Can Your Child Choose Where to Live After a Divorce?
In the aftermath of a divorce, one of the biggest challenges that parents face is the impact on minor children. A divorce can mean they have to leave friends or activities behind when the court grants custody to a parent who relocates. Can your child decide where they want to live? Under what circumstances, if any, is their input considered when the court establishes conservatorship and access?
Recent Change in Law Governing a Minor Child’s Preference
For many years, Texas allowed minor children aged 12 or older to petition the court to live with a chosen parent after a divorce. The child’s request was considered as evidence when the court made its decision, but it was not controlling. If a child filed such a request, the court could solicit testimony from the child in court, but the testimony was still just evidence and could be diminished or disregarded by the court.
That prior law governing a minor child’s role in choosing where to live has been repealed and replaced; however, the new law still does not confer on a minor child the right to make that decision. Under the new law, if the minor child is 12 or older, either the child or a parent can request that the judge conduct an interview with the child. If the child is 12 or older, the judge must meet with them. If, however, the child is under the age of 12, there is no requirement that the interview take place. A judge will go forward with the interview only if doing so is deemed in the child’s best interests. It should be noted that the interview may address issues of visitation, as well as custody.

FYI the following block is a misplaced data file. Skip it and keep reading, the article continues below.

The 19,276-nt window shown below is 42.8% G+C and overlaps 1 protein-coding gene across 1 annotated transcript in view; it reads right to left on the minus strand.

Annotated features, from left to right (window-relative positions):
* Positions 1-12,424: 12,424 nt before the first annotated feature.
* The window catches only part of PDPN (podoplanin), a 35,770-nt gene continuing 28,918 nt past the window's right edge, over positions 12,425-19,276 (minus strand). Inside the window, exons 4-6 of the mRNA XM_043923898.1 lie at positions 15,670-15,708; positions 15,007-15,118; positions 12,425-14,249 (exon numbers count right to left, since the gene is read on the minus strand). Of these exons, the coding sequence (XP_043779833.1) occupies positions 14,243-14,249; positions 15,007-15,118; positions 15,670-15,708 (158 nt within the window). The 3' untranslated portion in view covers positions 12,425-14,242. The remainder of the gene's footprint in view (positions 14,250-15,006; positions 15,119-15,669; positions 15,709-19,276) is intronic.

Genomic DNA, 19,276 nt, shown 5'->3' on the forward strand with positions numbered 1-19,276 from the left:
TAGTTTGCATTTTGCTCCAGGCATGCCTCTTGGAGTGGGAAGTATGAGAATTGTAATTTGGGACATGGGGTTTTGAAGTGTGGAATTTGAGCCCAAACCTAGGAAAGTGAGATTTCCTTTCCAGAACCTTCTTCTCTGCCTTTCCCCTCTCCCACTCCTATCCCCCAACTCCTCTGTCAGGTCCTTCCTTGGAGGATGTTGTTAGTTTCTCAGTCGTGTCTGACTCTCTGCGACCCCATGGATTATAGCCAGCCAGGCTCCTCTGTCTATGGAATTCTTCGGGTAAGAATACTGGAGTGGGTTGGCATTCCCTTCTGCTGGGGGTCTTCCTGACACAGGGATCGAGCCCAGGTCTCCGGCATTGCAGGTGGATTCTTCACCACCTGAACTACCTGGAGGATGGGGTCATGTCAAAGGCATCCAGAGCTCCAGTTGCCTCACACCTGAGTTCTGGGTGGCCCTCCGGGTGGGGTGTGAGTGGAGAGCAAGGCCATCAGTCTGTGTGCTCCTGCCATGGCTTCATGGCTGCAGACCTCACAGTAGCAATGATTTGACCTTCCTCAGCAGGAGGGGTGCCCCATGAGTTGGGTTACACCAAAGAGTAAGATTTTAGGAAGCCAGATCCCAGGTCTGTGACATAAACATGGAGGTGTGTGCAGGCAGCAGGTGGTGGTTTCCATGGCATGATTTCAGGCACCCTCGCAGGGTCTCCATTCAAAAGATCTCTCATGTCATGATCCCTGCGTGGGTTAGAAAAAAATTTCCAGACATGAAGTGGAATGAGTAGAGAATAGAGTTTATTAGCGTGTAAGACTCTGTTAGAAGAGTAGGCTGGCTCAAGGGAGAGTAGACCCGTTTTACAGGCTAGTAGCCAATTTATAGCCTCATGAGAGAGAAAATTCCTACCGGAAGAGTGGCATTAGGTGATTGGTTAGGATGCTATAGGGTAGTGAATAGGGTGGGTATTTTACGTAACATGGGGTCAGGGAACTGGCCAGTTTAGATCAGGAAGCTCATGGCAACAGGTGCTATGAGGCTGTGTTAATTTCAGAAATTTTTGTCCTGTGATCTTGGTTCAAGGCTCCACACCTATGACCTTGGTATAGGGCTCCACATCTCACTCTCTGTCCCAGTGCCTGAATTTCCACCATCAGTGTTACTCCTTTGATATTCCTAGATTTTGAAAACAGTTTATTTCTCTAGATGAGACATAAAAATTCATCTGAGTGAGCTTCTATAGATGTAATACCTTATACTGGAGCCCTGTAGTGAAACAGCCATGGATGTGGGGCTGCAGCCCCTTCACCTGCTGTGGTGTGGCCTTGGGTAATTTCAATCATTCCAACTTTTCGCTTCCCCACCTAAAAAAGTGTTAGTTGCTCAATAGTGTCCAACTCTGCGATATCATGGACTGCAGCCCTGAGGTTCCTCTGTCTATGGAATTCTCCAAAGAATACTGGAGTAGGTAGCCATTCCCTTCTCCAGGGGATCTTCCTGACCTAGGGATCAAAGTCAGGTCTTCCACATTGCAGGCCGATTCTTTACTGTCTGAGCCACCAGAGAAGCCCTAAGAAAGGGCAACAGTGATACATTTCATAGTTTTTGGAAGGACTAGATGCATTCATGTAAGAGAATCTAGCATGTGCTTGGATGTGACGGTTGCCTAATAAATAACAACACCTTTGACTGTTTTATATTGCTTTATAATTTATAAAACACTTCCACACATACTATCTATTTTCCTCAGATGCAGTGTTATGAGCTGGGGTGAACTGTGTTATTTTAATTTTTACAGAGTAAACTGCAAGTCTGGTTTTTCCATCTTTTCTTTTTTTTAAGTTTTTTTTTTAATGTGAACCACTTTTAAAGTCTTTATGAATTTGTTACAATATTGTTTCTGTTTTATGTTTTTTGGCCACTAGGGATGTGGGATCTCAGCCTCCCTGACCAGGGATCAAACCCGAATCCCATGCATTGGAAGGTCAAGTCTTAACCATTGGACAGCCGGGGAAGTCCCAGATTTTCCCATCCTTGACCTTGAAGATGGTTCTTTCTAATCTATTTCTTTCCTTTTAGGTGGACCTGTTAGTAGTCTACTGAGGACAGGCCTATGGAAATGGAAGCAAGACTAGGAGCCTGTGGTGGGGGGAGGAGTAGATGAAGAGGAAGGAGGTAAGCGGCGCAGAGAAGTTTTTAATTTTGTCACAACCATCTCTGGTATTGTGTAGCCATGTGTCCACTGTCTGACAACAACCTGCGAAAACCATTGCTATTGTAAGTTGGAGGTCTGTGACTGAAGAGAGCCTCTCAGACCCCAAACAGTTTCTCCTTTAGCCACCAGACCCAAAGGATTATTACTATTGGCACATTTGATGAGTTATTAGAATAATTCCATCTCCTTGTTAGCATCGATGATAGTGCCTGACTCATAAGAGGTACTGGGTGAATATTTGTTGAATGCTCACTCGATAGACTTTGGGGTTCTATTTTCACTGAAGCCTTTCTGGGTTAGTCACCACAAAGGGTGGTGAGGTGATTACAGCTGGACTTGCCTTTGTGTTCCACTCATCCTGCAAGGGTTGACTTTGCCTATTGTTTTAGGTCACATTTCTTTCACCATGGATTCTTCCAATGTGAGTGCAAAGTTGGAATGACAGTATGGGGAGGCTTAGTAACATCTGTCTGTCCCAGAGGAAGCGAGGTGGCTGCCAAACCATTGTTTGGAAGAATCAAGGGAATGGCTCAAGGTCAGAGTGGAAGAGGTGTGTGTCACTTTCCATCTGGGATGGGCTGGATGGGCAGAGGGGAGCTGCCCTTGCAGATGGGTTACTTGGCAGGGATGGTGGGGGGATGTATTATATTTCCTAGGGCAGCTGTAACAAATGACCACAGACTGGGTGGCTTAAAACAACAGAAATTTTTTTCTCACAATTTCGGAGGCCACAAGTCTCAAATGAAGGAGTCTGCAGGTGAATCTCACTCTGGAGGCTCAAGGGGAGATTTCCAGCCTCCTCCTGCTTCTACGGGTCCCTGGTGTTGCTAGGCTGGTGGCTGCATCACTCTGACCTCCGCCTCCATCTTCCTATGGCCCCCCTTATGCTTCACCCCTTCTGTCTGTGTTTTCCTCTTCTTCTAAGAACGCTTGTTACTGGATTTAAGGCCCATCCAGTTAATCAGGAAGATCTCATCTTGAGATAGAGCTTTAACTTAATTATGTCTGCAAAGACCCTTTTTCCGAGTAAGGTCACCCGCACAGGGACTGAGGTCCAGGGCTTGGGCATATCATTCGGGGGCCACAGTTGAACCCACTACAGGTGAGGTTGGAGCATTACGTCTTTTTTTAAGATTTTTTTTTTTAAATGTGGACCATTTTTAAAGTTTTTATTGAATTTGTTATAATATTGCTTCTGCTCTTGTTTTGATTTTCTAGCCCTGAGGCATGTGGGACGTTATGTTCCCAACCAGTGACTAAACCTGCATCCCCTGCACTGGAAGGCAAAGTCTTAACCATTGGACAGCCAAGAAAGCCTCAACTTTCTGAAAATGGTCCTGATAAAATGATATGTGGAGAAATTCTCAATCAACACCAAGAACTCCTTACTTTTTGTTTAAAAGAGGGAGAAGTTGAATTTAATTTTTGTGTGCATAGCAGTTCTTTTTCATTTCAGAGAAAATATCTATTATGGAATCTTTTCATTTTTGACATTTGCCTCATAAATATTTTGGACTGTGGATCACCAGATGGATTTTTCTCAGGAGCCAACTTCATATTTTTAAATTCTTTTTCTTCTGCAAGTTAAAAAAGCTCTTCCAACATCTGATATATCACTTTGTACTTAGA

As under the prior law, the substance of the interview is considered evidence, just one part of everything the court considers when ruling on custody/conservatorship.
Can a Minor Child Ever Make the Decision Where to Live?
No. Until a child reaches the age of majority (18) in Texas, domicile may be determined only by agreement of the parents or order of the court. Minor children and parents are required by law to comply with the court’s order on domicile until the children reach the age of 18. The same rule applies to visitation. Parents and children must abide by the agreed-on or court-ordered visitation/access order until the minor child turns 18.
Contact the Proven Divorce and Family Law Attorneys at Bailey & Galyen
At the law office of Bailey & Galyen, we offer a free initial consultation to every client. For an appointment with an aggressive and knowledgeable divorce and family lawyer, contact us by email or call our offices at 844-402-2992. We will take your call 24 hours a day, seven days a week.